Not the same in One Second. Things don't go so well for Black Mountain, North Carolina. There are no happy endings. Just one sad event after another. One Second After made me think I was reading a prequel - "What happened five years before the events in Cormac McCarthy's The Road take place".

The purpose of this is very clear from the author's standpoint; Forstchen wants to literally scare the pants off readers so that they will insist their elected representatives do something about this very real threat.

One Second After is also the complete polar opposite of the similar EMP attack story, Lights Out which can be found online. While the characters in Lights Out are dominated by local politics, rescue missions and vengeful neighbors, they never go hungry and even have time to take a daily shower and get medical attention. Forget about that in One Second After (at one point, many of the central characters go a number of months without a real bath. Think lice. Yuck).

OK, so what were my frustrations with One Second After?

First, when the lights go out, when the cell phone dies, when the car does not start, don't continue having a bar-b-que. Get to the darn store and buy everything! The main character allegedly wrote, while in the Army, a paper on the threat of an EMP attack and its affects on the U.S. He should have known better than everyone else. Yet after the attack, he is no better prepared than the town's insurance salesman.

Second, if your kid is sick, don't wait two days before going to the pharmacy! What was the main character thinking?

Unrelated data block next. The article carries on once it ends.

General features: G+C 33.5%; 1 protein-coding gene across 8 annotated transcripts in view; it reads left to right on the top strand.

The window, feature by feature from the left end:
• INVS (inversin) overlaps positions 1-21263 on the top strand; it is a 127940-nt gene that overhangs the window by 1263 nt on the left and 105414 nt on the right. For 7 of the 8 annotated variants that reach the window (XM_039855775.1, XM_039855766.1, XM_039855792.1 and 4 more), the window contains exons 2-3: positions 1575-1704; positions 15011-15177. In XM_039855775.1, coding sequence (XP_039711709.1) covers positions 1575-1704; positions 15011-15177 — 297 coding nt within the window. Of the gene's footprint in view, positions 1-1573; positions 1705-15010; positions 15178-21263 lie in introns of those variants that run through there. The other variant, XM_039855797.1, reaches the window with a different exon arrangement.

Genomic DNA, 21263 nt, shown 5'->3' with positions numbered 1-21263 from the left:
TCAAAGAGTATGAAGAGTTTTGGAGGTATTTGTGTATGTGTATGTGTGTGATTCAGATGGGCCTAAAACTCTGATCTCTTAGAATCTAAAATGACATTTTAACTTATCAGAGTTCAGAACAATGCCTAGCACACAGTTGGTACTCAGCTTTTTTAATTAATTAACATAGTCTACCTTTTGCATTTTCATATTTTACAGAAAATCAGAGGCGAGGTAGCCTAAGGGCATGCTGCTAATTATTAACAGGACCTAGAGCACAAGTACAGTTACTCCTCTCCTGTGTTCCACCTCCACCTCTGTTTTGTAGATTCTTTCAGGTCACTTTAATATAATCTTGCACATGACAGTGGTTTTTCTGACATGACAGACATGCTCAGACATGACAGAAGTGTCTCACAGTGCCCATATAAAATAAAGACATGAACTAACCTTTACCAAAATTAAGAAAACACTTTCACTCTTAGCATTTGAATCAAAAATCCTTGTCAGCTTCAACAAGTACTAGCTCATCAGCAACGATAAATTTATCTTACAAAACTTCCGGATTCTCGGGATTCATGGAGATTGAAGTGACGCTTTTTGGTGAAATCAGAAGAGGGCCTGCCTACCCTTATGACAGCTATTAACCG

Third, why is it in books that the main characters can't wait to have a formal meeting with as many other characters to discuss what happened? Sure enough, Day One after the EMP attack, there's Professor Matherson having a meeting with the town mayor, police chief, etc. What's there to talk about? Get to the store!

Not me. Day One, Two and Three after the event are going to be spent getting my hands on as many resources as possible and securing my location. "Sorry, my calendar is full tomorrow Mister Mayor. I will be at the Food Lion buying all the rice and peanut butter before you folks figure out there won't be any more groceries coming in. I will be happy to pencil you in a week from Tuesday though".

Fourth, it takes the town about a month to realize they better start growing some Victory Gardens for food. Duh.

Fifth, chickens are for eggs. Get all the chickens together. Put them in one spot. Guard them and feed them. Let them lay eggs. Make many omlettes. Do not start killing the chickens to put them in a pot. Same with cows and milk.

Cigarettes are a good thing to stock up on now for trade and barter. So is a 50 lb. bag of rice and extra dog food.

There are some very poignant moments in One Second After. The scenes with his youngest daughter. The death of a couple of central characters. The sadness which becomes every day life.

Everyone should read One Second After. Everyone should start getting prepared today for this event. Unlike nuclear war from the 1980's, there won't be a build up of hostilities or even twenty minutes to take cover. Just the whole world different and backwards in time in the blink of an eye.

Note: One more thing that occurred to me since writing this review. i would love if someone like Jerry D Young or Gary Ott (online SHTF fiction writers) would take a swag at a story like One Second After. Often, both writers write much more optimistically than I think reality would be. I would be neat to see one of these writers take One Second After from the middle of the story and look at the ending from a different perspective. Worth a thought.

Monday, August 10, 2009

Prepare: What Happens After A Nuclear War?

I found this link in a forum which was discussing the very same topic. It is quite possibly the best and most thoughtful write up on the subject I have read. It is over five years old, but still very relevant in fact more so today.

I like to research things which may have an impact on me and mine. The problem with the effects of nuclear war is that most of what is written online follows these lines..

"Nuclear war will mean the death of THE WHOLE WORLD!"
"The result will be nuclear winter and the destruction of the ozone layer".